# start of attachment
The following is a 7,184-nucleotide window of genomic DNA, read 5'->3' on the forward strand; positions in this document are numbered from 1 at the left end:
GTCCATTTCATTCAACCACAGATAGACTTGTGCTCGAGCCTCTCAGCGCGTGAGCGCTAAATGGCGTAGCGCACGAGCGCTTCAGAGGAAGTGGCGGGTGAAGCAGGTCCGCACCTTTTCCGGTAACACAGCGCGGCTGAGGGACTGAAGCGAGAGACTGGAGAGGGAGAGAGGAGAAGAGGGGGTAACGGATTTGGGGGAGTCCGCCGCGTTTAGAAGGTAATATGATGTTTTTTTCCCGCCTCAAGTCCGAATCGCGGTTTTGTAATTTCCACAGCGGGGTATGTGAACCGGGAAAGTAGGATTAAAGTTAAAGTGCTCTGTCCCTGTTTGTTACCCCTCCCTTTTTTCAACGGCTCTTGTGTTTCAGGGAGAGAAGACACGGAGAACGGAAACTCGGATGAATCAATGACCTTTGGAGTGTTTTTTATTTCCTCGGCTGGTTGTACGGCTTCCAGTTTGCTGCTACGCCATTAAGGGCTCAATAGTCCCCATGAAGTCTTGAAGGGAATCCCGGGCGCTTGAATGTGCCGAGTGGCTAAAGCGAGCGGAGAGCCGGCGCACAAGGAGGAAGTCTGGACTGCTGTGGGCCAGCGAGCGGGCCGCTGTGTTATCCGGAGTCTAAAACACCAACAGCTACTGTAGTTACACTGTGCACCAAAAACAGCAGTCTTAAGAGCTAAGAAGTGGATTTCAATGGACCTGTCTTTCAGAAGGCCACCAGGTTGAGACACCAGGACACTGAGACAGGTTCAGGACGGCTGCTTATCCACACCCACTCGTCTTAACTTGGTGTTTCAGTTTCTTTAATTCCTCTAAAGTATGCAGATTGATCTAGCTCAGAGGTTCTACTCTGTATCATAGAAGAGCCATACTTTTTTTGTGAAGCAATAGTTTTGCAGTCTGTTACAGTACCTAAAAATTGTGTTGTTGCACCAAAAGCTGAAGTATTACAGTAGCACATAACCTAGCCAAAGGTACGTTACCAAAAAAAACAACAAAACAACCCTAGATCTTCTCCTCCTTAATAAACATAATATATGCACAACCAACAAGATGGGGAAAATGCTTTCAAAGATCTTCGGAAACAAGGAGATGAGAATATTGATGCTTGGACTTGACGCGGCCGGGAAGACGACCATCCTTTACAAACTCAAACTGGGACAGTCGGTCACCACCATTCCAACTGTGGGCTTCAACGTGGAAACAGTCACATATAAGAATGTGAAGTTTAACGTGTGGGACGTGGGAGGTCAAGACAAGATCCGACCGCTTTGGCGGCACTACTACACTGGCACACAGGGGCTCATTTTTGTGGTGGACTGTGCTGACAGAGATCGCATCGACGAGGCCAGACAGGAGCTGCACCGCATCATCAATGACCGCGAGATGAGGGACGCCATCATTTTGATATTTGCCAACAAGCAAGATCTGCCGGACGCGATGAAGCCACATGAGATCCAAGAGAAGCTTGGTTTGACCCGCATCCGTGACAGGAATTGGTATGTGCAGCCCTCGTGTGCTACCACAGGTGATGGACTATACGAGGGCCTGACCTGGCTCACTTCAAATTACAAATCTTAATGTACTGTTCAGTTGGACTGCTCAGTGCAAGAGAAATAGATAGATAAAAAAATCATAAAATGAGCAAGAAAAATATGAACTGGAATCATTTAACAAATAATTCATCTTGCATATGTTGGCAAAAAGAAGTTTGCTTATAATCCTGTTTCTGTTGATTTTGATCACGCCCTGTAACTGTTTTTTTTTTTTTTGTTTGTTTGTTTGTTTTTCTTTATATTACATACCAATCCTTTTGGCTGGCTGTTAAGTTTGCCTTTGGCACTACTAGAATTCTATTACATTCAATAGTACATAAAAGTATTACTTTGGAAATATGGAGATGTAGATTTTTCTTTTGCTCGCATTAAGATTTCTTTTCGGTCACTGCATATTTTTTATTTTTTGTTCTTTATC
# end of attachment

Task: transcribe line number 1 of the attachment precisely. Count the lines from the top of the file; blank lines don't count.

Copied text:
The following is a 7,184-nucleotide window of genomic DNA, read 5'->3' on the forward strand; positions in this document are numbered from 1 at the left end: